This past July, 80 black bears were destroyed by the B.C. Conservation Officer Service.
The same time last year, only 23 were killed.
Wildlife Conflict Manager Mike Badry says part of the issue is that the bears’ natural food supply was impacted by the cold, wet spring this year being followed by hot and dry conditions, which generally spoils the supply.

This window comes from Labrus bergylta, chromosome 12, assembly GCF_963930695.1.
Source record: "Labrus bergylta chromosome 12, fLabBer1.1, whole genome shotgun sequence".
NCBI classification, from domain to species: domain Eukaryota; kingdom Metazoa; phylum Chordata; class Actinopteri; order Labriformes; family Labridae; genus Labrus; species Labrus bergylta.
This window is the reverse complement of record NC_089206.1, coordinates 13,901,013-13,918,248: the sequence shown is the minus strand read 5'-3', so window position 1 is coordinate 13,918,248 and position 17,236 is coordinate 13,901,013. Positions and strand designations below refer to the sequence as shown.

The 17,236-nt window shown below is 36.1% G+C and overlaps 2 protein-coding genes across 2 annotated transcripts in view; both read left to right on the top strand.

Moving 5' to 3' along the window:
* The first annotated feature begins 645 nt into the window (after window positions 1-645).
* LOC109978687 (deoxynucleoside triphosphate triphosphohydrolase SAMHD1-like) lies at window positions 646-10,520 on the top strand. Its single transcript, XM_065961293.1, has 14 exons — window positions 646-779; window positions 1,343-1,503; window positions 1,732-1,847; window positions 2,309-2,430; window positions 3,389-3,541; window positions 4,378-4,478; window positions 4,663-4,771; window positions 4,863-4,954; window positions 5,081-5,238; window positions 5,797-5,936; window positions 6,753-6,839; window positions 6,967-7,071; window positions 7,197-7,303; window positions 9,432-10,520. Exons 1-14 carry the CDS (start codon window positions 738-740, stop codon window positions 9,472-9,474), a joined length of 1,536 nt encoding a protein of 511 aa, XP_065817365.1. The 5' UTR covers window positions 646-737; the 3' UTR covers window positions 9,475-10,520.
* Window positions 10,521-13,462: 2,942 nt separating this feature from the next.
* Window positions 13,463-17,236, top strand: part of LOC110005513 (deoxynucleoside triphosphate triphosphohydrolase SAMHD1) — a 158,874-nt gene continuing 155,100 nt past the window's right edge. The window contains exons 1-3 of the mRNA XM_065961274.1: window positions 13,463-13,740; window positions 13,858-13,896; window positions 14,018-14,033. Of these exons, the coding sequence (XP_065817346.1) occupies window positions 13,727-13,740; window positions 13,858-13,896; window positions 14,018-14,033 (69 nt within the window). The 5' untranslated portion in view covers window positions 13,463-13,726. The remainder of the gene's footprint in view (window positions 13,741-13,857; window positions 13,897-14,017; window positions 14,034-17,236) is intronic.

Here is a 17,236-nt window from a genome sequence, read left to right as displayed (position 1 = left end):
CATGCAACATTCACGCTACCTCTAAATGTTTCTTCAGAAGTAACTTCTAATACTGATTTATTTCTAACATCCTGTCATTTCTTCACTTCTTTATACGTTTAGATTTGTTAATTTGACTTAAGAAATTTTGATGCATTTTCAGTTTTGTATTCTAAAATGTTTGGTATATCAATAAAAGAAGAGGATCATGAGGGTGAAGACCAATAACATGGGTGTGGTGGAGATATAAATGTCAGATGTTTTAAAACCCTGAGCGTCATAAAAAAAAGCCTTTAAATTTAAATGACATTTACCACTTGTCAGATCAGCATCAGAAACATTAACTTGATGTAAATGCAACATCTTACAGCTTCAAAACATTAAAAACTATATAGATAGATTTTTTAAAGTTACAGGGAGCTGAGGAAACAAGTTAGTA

That has them looking for food wherever they can, even in areas where there are homes, meaning they’re more likely to go through people’s garbage.
Badry says they’re trying to move away from translocating the bears, which is rarely positive.
Badry says garbage, pet food, and bird feeders are what commonly attract bears.
He’s recommending residents clean their barbecues and keep an eye on fruit trees.